What is self-assembly?
Few things in life are free. It usually takes parts and tools and some energy to build stuff. But can you imagine a bunch of parts assembling into something all by themselves? Some molecules can actually self- assemble to make interesting structures, i.e., they put themselves together !
To do that they need to have some parts that attract to each other and some parts that like to stick to something else. At the nanometer scale, these attractive forces are pretty powerful. So powerful that they can even overcome gravity.
Self-assembly is all around us. Do you have to go into a high-tech laboratory to see things that self-assemble? Nah. It’s all around you. Snowflakes are crystals of water that self-assemble in the sky. They start off with a piece of dust and crystals of ice form around it. They change in shape and size because of changes in temperature and the wind.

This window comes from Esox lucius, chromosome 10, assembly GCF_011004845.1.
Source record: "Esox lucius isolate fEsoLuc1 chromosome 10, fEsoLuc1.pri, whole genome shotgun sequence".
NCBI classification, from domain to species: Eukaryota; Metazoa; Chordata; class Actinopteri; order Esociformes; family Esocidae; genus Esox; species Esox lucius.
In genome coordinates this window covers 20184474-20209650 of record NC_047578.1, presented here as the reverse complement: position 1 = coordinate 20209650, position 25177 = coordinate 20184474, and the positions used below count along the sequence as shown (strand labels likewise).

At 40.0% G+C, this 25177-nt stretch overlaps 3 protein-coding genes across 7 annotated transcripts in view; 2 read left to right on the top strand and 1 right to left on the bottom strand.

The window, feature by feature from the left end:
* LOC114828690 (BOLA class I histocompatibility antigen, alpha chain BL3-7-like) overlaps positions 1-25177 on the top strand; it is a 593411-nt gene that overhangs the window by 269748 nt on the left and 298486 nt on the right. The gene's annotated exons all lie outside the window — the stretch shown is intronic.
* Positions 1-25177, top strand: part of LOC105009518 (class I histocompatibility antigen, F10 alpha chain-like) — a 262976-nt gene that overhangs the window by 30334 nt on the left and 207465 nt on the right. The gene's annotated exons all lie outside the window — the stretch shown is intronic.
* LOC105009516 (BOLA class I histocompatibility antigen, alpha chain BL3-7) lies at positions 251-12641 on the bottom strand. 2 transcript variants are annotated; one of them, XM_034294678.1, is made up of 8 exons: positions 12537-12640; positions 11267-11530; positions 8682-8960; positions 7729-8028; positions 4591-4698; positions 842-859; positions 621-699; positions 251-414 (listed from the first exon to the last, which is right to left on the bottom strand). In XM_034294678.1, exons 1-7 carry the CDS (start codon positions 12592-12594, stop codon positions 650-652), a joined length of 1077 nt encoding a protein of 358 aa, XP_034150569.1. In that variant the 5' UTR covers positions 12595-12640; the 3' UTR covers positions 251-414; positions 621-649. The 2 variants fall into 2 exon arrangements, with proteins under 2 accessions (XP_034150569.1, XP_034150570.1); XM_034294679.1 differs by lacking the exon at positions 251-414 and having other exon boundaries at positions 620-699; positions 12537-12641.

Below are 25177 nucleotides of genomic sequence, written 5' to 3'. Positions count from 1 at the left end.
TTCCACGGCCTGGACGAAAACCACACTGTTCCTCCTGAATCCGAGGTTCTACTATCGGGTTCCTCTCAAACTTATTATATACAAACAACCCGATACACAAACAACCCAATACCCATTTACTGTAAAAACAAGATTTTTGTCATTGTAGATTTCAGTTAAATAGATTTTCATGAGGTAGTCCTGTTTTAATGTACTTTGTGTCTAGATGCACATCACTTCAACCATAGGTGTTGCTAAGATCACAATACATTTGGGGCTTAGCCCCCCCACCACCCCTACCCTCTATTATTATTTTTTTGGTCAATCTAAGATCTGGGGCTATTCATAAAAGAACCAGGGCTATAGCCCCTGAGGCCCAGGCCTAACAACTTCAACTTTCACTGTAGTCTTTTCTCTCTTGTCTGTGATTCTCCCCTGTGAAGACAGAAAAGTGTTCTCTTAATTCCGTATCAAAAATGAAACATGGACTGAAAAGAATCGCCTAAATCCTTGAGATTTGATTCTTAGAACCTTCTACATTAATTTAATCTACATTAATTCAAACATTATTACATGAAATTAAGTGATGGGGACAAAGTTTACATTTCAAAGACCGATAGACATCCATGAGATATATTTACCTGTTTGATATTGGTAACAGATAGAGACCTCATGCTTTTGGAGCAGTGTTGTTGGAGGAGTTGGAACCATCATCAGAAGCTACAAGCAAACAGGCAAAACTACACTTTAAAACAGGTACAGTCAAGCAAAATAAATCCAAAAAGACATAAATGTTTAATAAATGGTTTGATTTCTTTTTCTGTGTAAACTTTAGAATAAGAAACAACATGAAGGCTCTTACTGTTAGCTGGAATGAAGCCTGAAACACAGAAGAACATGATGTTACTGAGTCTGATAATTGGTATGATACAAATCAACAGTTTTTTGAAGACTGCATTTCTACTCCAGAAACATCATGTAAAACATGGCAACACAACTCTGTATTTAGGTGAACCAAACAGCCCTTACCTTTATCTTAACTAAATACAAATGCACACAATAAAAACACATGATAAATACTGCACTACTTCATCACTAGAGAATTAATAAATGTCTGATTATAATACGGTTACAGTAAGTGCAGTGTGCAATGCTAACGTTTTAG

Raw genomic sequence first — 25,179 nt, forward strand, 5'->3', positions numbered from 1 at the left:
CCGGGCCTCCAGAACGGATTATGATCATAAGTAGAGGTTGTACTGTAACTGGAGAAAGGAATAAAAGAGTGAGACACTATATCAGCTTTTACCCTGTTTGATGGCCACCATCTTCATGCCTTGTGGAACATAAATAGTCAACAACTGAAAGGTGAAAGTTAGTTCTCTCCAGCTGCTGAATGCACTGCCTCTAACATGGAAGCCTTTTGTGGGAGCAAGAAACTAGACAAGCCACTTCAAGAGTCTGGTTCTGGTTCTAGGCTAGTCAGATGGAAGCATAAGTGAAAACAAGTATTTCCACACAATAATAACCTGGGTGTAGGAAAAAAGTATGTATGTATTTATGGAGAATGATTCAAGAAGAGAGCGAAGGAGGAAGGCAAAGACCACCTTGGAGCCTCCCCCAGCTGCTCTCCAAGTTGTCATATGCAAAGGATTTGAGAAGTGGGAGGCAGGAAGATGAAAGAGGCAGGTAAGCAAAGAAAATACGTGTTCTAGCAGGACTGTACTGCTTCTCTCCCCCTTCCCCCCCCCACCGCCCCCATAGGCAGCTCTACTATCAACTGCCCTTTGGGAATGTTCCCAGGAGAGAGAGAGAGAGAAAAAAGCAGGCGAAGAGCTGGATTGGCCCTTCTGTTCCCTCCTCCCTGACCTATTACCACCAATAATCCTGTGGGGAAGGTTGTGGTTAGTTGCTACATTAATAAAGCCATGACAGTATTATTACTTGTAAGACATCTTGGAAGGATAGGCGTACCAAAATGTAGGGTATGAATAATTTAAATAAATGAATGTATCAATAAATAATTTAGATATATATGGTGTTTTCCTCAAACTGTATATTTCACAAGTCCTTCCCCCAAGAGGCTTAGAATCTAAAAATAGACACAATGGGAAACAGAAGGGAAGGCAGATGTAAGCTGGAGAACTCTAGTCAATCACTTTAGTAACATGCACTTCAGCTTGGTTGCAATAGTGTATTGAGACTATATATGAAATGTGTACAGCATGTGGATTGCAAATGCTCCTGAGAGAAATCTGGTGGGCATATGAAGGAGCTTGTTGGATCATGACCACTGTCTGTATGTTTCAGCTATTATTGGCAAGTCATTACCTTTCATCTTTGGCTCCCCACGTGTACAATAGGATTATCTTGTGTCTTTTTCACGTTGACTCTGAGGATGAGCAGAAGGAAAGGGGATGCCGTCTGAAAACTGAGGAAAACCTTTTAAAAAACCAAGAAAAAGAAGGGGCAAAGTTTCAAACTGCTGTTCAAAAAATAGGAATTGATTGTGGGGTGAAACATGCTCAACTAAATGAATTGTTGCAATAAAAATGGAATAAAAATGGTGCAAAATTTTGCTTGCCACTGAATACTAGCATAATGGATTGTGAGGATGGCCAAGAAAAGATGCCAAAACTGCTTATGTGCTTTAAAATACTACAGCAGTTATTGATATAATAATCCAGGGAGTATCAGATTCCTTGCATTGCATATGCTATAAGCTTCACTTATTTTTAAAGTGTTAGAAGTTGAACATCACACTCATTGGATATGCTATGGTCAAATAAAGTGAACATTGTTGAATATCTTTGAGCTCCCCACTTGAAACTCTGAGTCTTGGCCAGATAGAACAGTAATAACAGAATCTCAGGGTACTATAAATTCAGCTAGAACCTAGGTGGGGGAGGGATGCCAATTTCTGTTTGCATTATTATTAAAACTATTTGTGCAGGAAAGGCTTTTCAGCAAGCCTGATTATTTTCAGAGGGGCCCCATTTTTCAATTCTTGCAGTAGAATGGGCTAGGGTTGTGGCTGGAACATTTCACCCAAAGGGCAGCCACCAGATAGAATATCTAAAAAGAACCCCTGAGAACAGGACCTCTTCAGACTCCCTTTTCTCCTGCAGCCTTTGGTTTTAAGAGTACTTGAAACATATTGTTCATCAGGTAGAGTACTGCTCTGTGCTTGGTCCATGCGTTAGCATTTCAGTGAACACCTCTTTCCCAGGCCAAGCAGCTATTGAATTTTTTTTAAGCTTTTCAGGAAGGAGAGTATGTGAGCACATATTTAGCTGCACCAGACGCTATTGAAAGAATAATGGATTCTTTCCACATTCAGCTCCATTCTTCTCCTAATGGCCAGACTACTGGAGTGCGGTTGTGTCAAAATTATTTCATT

Soap bubbles also self-assemble—the soap molecules and the water molecules organize themselves to form one layer. And bucky balls, those curious things made up of only carbon, are self-assembled. They were discovered by a group of scientists who were looking for different forms of carbon found in far-off stars.
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In this issue: We ….
- Meet a scientist who is studying self-assembly
- Learn about how soap bubbles self-assemble
- Look at how some of the newest products use parts that are made by self-assembly.
- Explore how scientists can guess at how things too small to see might behave without even actually making them.